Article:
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Non-Banking Financial Companies (NBFC)

A Non-Banking Financial Company (NBFC) is a  company registered under the Companies Act, 1956 and is engaged in the business of loans and advances, acquisition of shares stock/bonds/debentures/securities issued by Government or local authority or other securities of like marketable nature, leasing, hire-purchase, insurance business, chit business but does not include any institution whose principal business is that of agriculture activity, industrial activity, sale/purchase/construction of immovable property.
A non-banking institution which is a company and which has its principal business of receiving deposits under any scheme or arrangement or any other manner, or lending in any manner is also a non-banking financial company (Residuary non-banking company).
Advantages of NBFC
a)      it can provide loans and credit facilities,
b)      it can trade in  money market instruments
c)      it can do wealth management such as Managing portfolios of stocks and shares
d)     it can underwrite stock and shares and other obligations
Disadvantages of NBFC
(a)                an NBFC cannot accept demand deposits as it falls within the realm of activity of commercial banks;
(b)               an NBFC is not a part of the payment and settlement system and as such an NBFC cannot issue cheques drawn on itself; and
(c)                deposit insurance facility of Deposit Insurance and Credit Guarantee Corporation is not available for NBFC depositors unlike in case of banks.

Acceptance of Deposits by NBFC
There are two kinds of NBFCs. NBFC’s accepting deposits and NBFC’s not accepting deposits. All NBFCs are not entitled to accept public deposits. Only those NBFCs holding a valid Certificate of Registration with authorisation to accept Public Deposits can accept/hold public deposits. NBFCs authorised to accept/hold public deposits besides having minimum stipulated Net Owned Fund (NOF) should also comply with the Directions such as investing part of the funds in liquid assets, maintain reserves, rating etc. issued by the Bank
Procedure to set up a NBFC
Since NBFC is a company, first it has to be incorporated under the Companies Act, 1956. In addition to that, in terms of Section 45-IA of the RBI Act, 1934, it is mandatory that every NBFC should be registered with RBI to commence or carry on any business of non-banking financial institution.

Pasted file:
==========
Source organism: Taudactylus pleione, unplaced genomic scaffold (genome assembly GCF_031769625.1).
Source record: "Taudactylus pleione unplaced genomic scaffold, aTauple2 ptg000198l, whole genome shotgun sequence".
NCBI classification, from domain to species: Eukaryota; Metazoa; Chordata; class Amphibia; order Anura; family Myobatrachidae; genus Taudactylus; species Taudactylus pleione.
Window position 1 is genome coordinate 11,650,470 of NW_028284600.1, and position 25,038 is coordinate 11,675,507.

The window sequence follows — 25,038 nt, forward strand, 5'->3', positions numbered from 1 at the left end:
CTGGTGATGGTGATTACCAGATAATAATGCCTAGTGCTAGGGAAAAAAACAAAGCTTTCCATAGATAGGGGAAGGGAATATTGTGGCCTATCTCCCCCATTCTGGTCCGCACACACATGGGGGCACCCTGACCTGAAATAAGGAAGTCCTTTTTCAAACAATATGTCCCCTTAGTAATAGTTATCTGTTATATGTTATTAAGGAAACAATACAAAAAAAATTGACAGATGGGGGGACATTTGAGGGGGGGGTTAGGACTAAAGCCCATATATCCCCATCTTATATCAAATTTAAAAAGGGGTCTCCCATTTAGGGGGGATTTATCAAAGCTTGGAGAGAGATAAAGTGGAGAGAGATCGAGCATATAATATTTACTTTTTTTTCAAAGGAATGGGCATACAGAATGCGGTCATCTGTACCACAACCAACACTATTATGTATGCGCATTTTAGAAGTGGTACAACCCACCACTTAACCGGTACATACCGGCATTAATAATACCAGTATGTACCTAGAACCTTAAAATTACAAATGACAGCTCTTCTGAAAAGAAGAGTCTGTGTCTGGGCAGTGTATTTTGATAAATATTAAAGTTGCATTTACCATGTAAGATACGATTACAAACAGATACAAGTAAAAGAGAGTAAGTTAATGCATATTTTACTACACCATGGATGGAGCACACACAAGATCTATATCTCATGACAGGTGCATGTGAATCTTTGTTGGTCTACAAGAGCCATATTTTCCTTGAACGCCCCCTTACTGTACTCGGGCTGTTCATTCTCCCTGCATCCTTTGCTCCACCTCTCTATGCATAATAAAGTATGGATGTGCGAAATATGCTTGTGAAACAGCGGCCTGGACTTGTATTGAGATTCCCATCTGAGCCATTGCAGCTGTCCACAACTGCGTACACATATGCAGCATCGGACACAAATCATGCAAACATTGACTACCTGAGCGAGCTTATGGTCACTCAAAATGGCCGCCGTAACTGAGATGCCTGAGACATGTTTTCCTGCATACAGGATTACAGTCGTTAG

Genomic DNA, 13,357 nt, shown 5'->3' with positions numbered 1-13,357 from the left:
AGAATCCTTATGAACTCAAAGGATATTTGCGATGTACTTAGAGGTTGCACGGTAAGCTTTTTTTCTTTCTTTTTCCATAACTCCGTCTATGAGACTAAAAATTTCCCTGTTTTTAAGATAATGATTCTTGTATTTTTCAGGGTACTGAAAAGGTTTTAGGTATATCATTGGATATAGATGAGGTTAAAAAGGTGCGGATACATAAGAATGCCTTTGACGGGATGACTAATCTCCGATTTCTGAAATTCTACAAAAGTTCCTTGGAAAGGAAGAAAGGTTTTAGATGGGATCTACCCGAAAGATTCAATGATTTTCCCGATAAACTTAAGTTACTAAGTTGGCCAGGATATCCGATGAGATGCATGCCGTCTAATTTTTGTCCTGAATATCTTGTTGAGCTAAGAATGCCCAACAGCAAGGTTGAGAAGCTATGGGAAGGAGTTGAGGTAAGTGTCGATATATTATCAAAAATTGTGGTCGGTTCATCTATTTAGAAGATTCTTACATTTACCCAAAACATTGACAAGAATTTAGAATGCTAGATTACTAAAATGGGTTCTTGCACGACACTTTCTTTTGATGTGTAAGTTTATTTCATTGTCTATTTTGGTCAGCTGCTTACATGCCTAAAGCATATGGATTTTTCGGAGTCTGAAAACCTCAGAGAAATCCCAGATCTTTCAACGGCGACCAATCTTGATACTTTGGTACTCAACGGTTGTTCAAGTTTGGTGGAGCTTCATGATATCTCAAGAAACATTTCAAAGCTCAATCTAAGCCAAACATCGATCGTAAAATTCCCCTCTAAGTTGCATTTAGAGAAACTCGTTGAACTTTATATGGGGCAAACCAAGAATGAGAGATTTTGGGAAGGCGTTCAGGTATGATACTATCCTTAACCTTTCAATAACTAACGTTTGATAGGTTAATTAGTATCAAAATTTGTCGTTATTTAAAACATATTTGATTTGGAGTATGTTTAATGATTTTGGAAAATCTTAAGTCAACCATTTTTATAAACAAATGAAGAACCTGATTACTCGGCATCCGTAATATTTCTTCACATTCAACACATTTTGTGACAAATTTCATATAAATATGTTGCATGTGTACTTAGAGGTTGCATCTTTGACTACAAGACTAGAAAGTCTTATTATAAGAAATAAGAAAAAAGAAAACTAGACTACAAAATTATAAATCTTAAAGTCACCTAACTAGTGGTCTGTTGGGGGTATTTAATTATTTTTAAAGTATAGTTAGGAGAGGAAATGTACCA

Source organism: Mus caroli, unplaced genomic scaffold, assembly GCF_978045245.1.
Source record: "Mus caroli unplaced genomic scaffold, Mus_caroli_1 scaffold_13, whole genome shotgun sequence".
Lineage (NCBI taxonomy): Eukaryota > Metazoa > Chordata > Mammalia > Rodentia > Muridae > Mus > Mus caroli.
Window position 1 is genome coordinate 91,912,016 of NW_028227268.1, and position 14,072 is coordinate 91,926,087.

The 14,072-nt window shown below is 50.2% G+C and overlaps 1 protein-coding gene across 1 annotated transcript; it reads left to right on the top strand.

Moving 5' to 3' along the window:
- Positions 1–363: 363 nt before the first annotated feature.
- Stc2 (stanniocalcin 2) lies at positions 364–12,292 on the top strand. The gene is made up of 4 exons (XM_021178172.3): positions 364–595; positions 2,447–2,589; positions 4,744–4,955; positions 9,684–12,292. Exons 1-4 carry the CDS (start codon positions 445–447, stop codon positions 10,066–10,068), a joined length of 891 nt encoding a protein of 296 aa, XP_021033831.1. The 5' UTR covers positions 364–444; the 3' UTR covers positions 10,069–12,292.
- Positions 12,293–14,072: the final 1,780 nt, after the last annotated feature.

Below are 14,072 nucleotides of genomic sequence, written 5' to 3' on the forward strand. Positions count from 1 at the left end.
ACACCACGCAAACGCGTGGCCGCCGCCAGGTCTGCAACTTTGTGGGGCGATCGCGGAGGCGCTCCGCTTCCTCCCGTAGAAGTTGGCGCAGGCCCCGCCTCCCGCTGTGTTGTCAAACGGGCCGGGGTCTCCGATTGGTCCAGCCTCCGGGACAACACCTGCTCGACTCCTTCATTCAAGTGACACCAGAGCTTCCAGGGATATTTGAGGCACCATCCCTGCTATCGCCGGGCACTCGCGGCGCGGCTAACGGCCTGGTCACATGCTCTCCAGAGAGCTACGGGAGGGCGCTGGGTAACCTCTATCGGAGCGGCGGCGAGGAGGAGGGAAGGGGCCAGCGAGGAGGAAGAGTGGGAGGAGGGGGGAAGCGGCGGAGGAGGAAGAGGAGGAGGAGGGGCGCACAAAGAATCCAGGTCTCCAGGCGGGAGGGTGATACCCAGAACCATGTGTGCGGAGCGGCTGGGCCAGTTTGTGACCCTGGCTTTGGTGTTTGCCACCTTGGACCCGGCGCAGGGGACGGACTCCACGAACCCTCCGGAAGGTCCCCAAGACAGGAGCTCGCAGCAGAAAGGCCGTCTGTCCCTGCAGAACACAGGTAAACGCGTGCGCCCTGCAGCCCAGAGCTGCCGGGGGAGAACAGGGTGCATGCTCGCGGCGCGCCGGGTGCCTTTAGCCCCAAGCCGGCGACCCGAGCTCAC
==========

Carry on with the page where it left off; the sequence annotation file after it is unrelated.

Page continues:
However, to obviate dual regulation, certain categories of NBFCs which are regulated by other regulators are exempted from the requirement of registration with RBI viz. Venture Capital Fund/Merchant Banking companies/Stock broking companies registered with SEBI, Insurance Company holding a valid Certificate of Registration issued by IRDA, Nidhi companies as notified under Section 620A of the Companies Act, 1956, Chit companies as defined in clause (b) of Section 2 of the Chit Funds Act, 1982 or Housing Finance Companies regulated by National Housing Bank.
Setting up an NBFC by a Foreign Company
100% FDI is allowed from all sources on the automatic route. Thus, a Wholly Owned Subsidiary NBFC can be set up by a foreign company under an automatic route.

FDI is allowed in the following 19 NBFC activities 
  1. Merchant banking
  2. Underwriting
  3. Portfolio Management Services
  4. Investment Advisory Services
  5. Financial Consultancy
  6. Stock Broking
  7. Asset Management
  8. Venture Capital
  9. Custodial Services
  10. Factoring
  11. Credit Reference Agencies
  12. Credit rating Agencies
  13. Leasing & Finance
  14. Housing Finance
  15. Foreign Exchange Brokering
  16. Credit card business
  17. Money changing Business
  18. Micro Credit
  19. Rural Credit
Conditions
·         Minimum Capitalization for fund based NBFCs:
        i.            For FDI up to 51% - US$ 0.5 million to be brought upfront
      ii.            For FDI above 51% and up to 75% - US $ 5 million to be brought upfront
    iii.            For FDI above 75% and up to 100% - US $ 50 million out of which US $ 7.5 million to be brought upfront and the balance in 24 months

·         Minimum capitalization for non-fund based activities:
Minimum capitalization norm of US $ 0.5 million is applicable in respect of all permitted non-fund based NBFCs with foreign investment.
·         Foreign investors can set up 100% operating subsidiaries without the condition to disinvest a minimum of 25% of its equity to Indian entities, subject to bringing in US$ 50 million as mentioned above without any restriction on number of operating subsidiaries without bringing in additional capital.
·         Joint Venture operating NBFC's that have 75% or less than 75% foreign investment will also be allowed to set up subsidiaries for undertaking other NBFC activities, subject to the subsidiaries also complying with the applicable minimum capital inflow mentioned above.
·         FDI in the NBFC sector is put on automatic route subject to compliance with guidelines of the Reserve Bank of India.  RBI would issue appropriate guidelines in this regard.
·         The minimum capitalization norms would apply would be applicable where the foreign holding in a NBFC (both direct and indirect) exceeds the limits indicated above
·         The capital for the purpose of minimum capitalization norms shall consist of ordinary shares only.

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